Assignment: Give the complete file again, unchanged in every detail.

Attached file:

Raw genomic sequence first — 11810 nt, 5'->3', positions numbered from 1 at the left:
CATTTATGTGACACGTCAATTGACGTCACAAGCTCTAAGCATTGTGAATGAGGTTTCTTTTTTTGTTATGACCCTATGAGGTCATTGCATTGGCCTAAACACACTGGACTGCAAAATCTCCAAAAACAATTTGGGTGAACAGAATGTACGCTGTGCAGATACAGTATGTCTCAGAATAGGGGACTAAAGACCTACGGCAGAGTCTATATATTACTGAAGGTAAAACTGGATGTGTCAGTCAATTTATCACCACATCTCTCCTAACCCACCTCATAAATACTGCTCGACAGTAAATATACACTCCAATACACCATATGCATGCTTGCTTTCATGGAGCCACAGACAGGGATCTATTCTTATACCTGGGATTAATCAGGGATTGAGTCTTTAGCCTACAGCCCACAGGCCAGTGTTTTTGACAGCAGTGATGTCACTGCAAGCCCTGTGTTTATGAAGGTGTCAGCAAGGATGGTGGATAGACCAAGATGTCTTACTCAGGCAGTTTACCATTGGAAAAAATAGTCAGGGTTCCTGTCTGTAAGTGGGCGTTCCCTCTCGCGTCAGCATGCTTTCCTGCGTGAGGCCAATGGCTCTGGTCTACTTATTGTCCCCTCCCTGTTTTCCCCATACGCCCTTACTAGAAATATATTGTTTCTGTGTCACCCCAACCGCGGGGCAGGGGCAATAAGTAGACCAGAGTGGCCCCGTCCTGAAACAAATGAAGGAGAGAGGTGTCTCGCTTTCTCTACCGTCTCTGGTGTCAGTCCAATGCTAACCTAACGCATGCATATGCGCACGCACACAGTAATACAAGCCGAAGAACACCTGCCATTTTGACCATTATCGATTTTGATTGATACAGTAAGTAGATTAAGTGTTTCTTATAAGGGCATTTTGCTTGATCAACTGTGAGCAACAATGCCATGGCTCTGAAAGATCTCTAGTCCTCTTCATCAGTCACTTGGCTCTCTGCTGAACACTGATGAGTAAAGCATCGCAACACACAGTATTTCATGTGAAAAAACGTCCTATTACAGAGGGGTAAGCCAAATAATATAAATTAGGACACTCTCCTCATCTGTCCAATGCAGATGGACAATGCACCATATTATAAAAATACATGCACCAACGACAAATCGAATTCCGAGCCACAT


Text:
Raw genomic sequence first — 11810 nt, 5'->3', positions numbered from 1 at the left:
CATTTATGTGACACGTCAATTGACGTCACAAGCTCTAAGCATTGTGAATGAGGTTTCTTTTTTTGTTATGACCCTATGAGGTCATTGCATTGGCCTAAACACACTGGACTGCAAAATCTCCAAAAACAATTTGGGTGAACAGAATGTACGCTGTGCAGATACAGTATGTCTCAGAATAGGGGACTAAAGACCTACGGCAGAGTCTATATATTACTGAAGGTAAAACTGGATGTGTCAGTCAATTTATCACCACATCTCTCCTAACCCACCTCATAAATACTGCTCGACAGTAAATATACACTCCAATACACCATATGCATGCTTGCTTTCATGGAGCCACAGACAGGGATCTATTCTTATACCTGGGATTAATCAGGGATTGAGTCTTTAGCCTACAGCCCACAGGCCAGTGTTTTTGACAGCAGTGATGTCACTGCAAGCCCTGTGTTTATGAAGGTGTCAGCAAGGATGGTGGATAGACCAAGATGTCTTACTCAGGCAGTTTACCATTGGAAAAAATAGTCAGGGTTCCTGTCTGTAAGTGGGCGTTCCCTCTCGCGTCAGCATGCTTTCCTGCGTGAGGCCAATGGCTCTGGTCTACTTATTGTCCCCTCCCTGTTTTCCCCATACGCCCTTACTAGAAATATATTGTTTCTGTGTCACCCCAACCGCGGGGCAGGGGCAATAAGTAGACCAGAGTGGCCCCGTCCTGAAACAAATGAAGGAGAGAGGTGTCTCGCTTTCTCTACCGTCTCTGGTGTCAGTCCAATGCTAACCTAACGCATGCATATGCGCACGCACACAGTAATACAAGCCGAAGAACACCTGCCATTTTGACCATTATCGATTTTGATTGATACAGTAAGTAGATTAAGTGTTTCTTATAAGGGCATTTTGCTTGATCAACTGTGAGCAACAATGCCATGGCTCTGAAAGATCTCTAGTCCTCTTCATCAGTCACTTGGCTCTCTGCTGAACACTGATGAGTAAAGCATCGCAACACACAGTATTTCATGTGAAAAAACGTCCTATTACAGAGGGGTAAGCCAAATAATATAAATTAGGACACTCTCCTCATCTGTCCAATGCAGATGGACAATGCACCATATTATAAAAATACATGCACCAACGACAAATCGAATTCCGAGCCACAT